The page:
SGA members respond to Feb. 13 executive session

[HAMMOND] Some SGA representatives answered questions concerning the executive session improperly conducted on the Feb. 13 meeting.  During SIgma Alpha Xi’s grant proposal for the performance and guidance of classical saxophonist, Dr. Otis Murphy, the majority of the senate voted to have an executive session. Rachel Bourgeois, SGA Coordinator, declined an interview on the topic, but issued an statement.

”We follow Robert’s Rules of Order. The order for entering executive session is explained in Robert’s Rules of Order,” Bourgeois said.

When asked about the reason for the executive session, Mary Gervais, senate vice chairperson said, “It was called to further discuss a questionable bill.” Brandon Summers, SGA Appropriations Chairman and President-elect, said, “Last semester, that organization applied for an organizational grant. This time around you can see senate meetings move fast , so just to slow things down and make sure we’re on the same page we went into executive session to say, ‘Yes, they did get an organizational grant but they are applying for departmental grant now which is different ,so they can apply for both.'”

According to the, Robert’s Rules of Order are guidelines for parliamentary procedure commonly used by organizations and local governments alike. In Article VI of the SGA Bylaws it states,” Robert’s Rules of Order, Newly Revised, shall govern the SLU Student Government Association in all cases not covered by the Constitution, these Bylaws, or the Standing Rules of the Student Senate, the Executive Branch, and the Student Supreme Court.”

The SGA bylaws covers the two reasons for executive session in Article I, Session 3:

“The Student Senate or a Senate Committee may hold an executive session for one (1) or more of the following reasons:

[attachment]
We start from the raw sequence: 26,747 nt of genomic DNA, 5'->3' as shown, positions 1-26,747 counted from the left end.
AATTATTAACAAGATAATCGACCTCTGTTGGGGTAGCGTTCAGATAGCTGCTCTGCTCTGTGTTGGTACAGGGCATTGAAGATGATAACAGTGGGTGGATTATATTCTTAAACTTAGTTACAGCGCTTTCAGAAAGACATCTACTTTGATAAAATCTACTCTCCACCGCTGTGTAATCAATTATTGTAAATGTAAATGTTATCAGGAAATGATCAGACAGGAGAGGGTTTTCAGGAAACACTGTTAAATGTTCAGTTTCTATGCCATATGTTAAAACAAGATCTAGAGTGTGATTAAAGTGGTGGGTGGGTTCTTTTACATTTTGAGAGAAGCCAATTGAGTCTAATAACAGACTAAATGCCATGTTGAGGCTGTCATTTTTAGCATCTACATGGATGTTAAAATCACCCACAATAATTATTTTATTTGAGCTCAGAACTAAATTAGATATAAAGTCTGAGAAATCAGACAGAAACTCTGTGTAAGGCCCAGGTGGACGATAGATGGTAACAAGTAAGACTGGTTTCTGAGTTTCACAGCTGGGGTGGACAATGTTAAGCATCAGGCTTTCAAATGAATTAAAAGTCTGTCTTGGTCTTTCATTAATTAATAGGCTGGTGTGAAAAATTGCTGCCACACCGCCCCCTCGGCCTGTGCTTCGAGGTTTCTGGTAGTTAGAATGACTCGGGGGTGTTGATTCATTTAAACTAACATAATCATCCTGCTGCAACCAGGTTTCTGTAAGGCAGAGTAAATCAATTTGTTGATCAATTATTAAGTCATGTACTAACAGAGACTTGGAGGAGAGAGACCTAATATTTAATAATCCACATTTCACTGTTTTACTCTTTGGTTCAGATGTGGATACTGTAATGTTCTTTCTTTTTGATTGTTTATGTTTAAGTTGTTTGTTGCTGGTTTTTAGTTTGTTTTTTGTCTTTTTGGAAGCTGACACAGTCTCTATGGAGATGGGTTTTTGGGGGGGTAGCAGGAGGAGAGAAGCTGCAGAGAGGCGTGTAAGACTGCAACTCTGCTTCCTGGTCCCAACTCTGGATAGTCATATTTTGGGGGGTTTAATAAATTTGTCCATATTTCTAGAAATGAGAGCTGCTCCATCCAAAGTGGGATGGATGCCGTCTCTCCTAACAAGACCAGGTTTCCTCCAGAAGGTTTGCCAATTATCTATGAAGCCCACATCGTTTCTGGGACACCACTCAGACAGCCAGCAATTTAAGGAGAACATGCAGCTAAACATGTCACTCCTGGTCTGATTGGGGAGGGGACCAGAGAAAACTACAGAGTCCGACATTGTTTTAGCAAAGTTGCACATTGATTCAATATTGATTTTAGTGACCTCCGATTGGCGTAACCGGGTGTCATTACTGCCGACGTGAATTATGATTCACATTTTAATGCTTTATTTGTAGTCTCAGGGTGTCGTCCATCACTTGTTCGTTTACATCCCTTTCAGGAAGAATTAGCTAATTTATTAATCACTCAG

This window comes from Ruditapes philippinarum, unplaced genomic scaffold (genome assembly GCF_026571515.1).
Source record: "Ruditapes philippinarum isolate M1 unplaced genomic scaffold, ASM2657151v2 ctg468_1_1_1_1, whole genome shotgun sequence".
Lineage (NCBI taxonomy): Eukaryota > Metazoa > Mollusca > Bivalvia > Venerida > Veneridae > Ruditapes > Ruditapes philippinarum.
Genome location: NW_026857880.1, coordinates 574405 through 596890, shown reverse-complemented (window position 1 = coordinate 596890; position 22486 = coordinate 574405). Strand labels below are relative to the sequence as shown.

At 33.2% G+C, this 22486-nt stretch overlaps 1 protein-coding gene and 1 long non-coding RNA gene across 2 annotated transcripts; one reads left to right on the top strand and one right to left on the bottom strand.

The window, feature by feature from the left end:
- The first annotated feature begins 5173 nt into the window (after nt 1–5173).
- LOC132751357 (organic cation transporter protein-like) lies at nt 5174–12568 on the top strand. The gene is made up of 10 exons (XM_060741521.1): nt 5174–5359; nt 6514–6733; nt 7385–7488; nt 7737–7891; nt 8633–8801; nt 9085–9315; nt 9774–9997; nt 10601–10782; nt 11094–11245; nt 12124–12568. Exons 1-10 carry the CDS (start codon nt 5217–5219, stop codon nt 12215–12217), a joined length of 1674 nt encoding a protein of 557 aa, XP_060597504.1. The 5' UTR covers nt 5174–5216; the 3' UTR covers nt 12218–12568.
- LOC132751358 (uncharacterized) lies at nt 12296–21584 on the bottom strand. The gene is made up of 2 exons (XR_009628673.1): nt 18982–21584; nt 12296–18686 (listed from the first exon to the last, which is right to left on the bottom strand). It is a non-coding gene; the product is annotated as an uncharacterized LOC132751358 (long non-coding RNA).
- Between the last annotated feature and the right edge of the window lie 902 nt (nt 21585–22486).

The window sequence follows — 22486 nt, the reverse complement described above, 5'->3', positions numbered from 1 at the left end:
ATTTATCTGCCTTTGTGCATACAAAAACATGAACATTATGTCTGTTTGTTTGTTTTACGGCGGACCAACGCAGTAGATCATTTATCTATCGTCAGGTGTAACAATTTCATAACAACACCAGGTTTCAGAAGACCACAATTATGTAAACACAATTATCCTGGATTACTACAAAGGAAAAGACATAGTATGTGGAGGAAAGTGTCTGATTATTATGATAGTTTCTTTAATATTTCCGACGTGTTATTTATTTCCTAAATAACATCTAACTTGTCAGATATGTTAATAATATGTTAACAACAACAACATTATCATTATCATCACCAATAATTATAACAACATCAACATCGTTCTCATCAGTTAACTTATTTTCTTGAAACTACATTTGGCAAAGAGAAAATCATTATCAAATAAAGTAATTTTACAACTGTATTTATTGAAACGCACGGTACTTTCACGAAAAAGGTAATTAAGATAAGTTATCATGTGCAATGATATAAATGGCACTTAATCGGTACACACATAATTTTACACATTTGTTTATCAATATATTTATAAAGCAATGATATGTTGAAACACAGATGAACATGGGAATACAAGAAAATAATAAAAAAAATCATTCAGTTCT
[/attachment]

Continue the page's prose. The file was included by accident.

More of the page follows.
i. Discussion of the character, professional competence, or physical or mental health of a person.

ii. Investigative proceedings regarding allegations of misconduct.”

William Takewell also made a statement about the executive session. “Executive Sessions happen in the Senate (Legislative Branch) whenever there are things or topics that the senators need to get cleared up before entering into debate. No voting is supposed to occur in these executive sessions. Really, it is just an opportunity for the senators to get clarification. It is established in the standing rules of the SGA’s governing documents as a session that the meeting can go into. However, some people get confused and think that there is voting that goes on. If students wanted to have this changed, they could encourage their SGA members/senators to pass legislation that requires all discussion on anything to happen in open meeting with the public there.”

The senators voted to fund the grant after the meeting reopened to the public. The senate has proposed executive session three times since the Feb. 13 meeting, successfully voting to enter executive sessions one time. Summers did not respond to questions concerning the executive meeting called March 5 when the Senate approved entering executive session.

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